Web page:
I was invited on a media tour of Cars Land at Disney’s California Adventure park in Anaheim — just across the plaza from Disneyland but with separate park admission — and I was appropriately floored. Cars Land is an immersive experience bringing Radiator Springs from the movies to life. And, wow! I sincerely recommend it for any Cars lover.
It was truly magical and nobody asked me to say that. Though I’m a longtime Disneyland fan, I only wish that I had more days at the park to explore the rest of it because this was my first visit to California Adventure and I wanted more.
Things to know before you go to Disneyland:
1. I would splurge on the hotel. Included in the price of a stay at one of three on-site hotels is “Magic Morning”, permission to enter the park before other guests arrive. Taking advantage of this hour will allow you to squeeze in many more rides than you can once the park has opened its door to the masses. These hotels, while more expensive than those located a short drive away, allow families to walk to the entrance of both Disneyland and California Adventure. The pools are attractions in their own rights, and folks who need naps during the day will appreciate being able to separate and regroup with a nearby home base.
2. You really can visit Radiator Springs! Walking around Cars Land feels like you’ve stepped right into the Pixar movie Cars. Minutes after I arrived, Tow Mater drove down the street.
The restaurants and rides are brilliantly designed and will delight any lover of the film or those who appreciate a fifties-style Americana tribute (my mom). Do note that the height requirement for Radiator Springs Racers, the centerpiece ride of Cars Land, is forty inches. Some four-year old Cars enthusiasts will not be tall enough, so bear in mind which features will be appropriate and accessible to your preschooler. Other rides in Cars Land work well for smaller kids. If your child is big enough, the ride is fabulous. When you arrive at the park, get a Fast Pass for “Racers” immediately.
If you’re staying at one of the onsite hotels, use your Magic Morning hour to make a beeline for this ride; if your child is too young, head for Disneyland’s Fantasyland where Dumbo and the Teacups sit next to each other.
The ride consists of sitting in a convertible car that races on Route 66. The scenery was so dramatic and realistic that I joked to another parent that we wouldn’t ever need take our kids to see the real landscape of America.
3. Admission to California Adventure is separate from Disneyland. A ParkHopper Pass is a ticket option that allows you entrance to both. Google it.
4. Another benefit staying at the onsite hotel is not needing a rental car. If your trip is just to the theme parks, you won’t need one. There are many transportation options to both LAX and Orange County’s John Wayne Airport. Visit the shuttle details page on MouseSaver.com to study all the options. The economics depend on how many people are in your party.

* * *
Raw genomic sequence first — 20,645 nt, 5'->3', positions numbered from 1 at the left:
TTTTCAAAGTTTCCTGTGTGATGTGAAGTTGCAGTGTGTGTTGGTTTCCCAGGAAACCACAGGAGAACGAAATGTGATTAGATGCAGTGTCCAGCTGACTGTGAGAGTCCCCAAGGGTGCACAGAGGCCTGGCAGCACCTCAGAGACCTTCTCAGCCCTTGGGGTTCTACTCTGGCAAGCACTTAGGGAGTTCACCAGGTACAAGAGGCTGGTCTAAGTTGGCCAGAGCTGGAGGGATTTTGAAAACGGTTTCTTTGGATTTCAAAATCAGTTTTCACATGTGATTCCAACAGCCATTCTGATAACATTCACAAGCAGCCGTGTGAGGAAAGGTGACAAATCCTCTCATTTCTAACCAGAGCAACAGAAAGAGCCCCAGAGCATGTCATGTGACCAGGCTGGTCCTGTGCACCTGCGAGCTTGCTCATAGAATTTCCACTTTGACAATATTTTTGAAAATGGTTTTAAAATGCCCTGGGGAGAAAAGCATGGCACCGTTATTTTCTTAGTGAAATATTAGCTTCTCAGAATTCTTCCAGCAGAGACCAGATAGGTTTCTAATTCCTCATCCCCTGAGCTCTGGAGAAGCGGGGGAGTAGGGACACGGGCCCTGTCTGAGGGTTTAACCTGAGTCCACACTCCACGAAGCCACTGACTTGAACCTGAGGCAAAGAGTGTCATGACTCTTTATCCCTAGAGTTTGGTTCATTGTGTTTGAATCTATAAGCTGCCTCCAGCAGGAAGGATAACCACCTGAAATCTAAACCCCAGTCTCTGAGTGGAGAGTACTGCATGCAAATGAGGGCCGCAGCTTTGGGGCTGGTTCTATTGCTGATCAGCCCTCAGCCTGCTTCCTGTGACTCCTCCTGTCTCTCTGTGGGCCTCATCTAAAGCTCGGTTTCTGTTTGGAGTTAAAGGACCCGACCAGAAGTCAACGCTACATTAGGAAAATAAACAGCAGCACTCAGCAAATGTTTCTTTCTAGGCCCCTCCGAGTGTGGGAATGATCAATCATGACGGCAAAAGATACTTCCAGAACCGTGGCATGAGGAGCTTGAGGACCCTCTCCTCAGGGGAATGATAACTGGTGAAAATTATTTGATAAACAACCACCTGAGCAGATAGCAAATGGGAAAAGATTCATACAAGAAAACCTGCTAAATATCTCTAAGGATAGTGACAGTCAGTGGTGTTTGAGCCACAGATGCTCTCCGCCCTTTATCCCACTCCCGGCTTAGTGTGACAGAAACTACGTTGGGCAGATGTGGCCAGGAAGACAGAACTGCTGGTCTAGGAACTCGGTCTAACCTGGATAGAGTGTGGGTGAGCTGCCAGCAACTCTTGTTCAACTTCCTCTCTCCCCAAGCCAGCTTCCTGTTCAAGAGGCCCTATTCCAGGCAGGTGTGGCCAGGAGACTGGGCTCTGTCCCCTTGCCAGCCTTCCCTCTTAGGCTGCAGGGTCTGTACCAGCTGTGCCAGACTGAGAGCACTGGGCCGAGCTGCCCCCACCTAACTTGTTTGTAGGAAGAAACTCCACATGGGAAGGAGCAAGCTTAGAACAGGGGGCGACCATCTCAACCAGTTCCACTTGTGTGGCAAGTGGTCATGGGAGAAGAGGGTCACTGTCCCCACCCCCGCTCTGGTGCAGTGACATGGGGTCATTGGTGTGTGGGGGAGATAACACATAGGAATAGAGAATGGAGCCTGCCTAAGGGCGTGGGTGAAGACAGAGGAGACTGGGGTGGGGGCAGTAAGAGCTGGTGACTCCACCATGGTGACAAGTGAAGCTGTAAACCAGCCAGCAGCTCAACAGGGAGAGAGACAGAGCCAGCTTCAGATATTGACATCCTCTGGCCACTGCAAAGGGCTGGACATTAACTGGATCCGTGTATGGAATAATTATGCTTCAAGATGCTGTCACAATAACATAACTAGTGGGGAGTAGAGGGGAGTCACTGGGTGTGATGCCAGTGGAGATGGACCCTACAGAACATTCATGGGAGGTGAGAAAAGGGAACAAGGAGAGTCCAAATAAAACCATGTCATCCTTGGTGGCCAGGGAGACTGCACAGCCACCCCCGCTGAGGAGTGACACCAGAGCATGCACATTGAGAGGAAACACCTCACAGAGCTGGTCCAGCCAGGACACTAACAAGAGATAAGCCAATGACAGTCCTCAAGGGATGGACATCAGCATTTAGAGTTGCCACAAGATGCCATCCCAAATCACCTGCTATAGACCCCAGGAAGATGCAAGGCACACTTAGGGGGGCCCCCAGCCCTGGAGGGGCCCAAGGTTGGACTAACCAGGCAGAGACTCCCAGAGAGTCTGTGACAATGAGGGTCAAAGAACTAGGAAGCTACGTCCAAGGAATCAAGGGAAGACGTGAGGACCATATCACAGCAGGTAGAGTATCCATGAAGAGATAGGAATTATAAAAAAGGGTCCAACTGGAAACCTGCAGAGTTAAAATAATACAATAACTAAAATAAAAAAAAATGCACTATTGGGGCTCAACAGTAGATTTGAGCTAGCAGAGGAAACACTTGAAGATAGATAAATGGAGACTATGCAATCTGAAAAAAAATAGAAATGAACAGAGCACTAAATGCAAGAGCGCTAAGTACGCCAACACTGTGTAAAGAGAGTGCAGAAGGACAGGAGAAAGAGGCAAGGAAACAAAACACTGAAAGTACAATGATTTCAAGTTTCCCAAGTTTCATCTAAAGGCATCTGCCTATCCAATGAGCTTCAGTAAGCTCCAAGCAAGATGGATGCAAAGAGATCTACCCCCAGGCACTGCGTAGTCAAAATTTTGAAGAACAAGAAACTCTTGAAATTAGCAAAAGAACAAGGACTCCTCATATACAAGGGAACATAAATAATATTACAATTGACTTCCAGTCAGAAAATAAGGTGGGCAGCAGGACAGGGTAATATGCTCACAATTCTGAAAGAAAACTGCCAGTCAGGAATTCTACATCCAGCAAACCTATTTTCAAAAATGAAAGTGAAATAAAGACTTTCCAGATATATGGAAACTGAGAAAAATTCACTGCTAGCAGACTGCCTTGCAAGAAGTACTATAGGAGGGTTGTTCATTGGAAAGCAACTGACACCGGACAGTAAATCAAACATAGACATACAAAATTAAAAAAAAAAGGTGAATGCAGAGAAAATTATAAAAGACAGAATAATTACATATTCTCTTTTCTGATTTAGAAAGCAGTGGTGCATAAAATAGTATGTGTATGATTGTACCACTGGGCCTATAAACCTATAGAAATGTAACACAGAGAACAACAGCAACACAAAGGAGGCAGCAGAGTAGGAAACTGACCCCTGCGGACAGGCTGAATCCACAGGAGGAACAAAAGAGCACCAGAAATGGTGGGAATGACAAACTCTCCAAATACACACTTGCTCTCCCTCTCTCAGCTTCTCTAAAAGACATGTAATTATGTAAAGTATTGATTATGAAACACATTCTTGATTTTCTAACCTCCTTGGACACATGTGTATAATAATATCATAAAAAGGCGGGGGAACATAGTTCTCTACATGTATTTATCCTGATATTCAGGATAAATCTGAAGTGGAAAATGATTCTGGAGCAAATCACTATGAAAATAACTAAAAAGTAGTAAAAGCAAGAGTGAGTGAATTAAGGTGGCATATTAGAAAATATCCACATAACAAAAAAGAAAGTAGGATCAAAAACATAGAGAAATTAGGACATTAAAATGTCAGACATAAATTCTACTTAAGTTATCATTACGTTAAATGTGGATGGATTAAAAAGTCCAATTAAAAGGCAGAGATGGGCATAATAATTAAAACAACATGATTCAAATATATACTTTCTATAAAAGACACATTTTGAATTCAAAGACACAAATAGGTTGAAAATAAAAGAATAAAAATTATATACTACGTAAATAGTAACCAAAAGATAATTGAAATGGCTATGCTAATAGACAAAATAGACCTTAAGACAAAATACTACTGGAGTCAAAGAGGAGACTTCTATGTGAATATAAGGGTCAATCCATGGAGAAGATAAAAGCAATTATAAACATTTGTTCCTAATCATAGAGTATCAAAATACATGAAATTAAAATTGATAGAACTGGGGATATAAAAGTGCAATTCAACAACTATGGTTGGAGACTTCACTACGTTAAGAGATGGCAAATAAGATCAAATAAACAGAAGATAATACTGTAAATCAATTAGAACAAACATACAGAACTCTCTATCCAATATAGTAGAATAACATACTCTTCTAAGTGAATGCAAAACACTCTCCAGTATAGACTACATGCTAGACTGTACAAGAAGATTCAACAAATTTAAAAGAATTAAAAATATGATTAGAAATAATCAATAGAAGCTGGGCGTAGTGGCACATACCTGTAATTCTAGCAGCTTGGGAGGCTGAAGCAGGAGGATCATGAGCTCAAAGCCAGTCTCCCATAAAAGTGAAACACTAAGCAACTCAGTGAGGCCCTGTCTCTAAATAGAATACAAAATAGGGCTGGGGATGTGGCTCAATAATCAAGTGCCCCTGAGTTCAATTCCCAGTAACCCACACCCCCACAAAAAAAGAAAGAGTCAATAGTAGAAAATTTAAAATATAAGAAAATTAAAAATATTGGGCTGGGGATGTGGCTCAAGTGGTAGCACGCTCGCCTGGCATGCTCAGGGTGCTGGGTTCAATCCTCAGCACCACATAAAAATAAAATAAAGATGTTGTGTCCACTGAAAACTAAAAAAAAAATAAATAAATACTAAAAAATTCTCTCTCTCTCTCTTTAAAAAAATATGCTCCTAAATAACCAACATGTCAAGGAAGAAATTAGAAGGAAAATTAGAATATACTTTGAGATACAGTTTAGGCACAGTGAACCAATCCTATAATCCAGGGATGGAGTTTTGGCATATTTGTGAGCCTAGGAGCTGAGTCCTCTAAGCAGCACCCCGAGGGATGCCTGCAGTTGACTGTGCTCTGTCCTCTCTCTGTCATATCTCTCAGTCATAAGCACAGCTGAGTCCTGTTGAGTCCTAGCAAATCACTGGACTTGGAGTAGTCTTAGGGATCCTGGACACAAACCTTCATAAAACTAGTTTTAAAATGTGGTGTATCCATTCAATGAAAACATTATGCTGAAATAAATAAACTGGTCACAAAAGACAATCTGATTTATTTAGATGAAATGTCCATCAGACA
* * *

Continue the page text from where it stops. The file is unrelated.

5. Restaurant reservations are available. If experiencing the park’s special restaurants is a high priority for you, note that you can reserve a time slot online before your trip. If not, there are plenty of casual and uber-casual options. Fillmore’s Taste-In in Cars Land, a hippie-themed snack bar that Bay Area folks can appreciate, offered snack items ranging from Doritos and dried fruit to simple whole foods like bananas and apples. Signs read Soy, Yucca, and Seaweed, but they were just teasing me: there was no seaweed for purchase.
Note: there is booze at California Adventure park. From a brew pub-style restaurant to a wine bar and a margarita stand, I saw it everywhere. I had sangria with my lunch at Flo’s Diner.
7. East Bay parents MUST take a walk through the lobby of the Grand Californian to appreciate the Craftsman-Bungalow-On-Steriods feel.
photo: Gabriel Madrigal Photography
8. The Toy Story ride at California Adventure was one of the highlights of my trip. An arcade-themed game, riders shoot at targets as if they are playing a larger-than-life video game. Score is tallied on a video screen attached to the cars. For adults, the friendly competition was exhilarating. My grown-up seatmate and I had a blast, but if I rode with my son, I’d definitely let him win to avoid a meltdown.
9. Add the California Soaring attraction to your to-do list. I’m not sure how much a little kid would appreciate this simulator experience, but I think my 7-year old would love it and that my parents would love it as well. As we were transported into a hanglider over the sights of California, wind blowing literally through our hair and the scent of Eucalyptus leaves wafting in the Disney-manufactured air, I made a mental note that this gentle motion ride is a must-not-miss for a multi-generational trip to California Adventure.
10. New in 2016, this ride opens March 7. It looks 100% fun, 0% scary, which is my family’s favorite flavor of ride.
If you’re thinking about a trip to Disneyland this summer, do look at the Disneyland Parks websites in advance (Cars Land really is as they show it here!) because there’s a lot to absorb. If your child has special needs, seek out specific tips in advance. Disneyland has designed many accommodations for kids with food allergies, physical disabilities and those on the autistic spectrum. In most cases, a real parent has documented their experience online so that you can learn from it.
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My travel, accommodations, and park admission were covered by the Disney Company. All opinions are my own.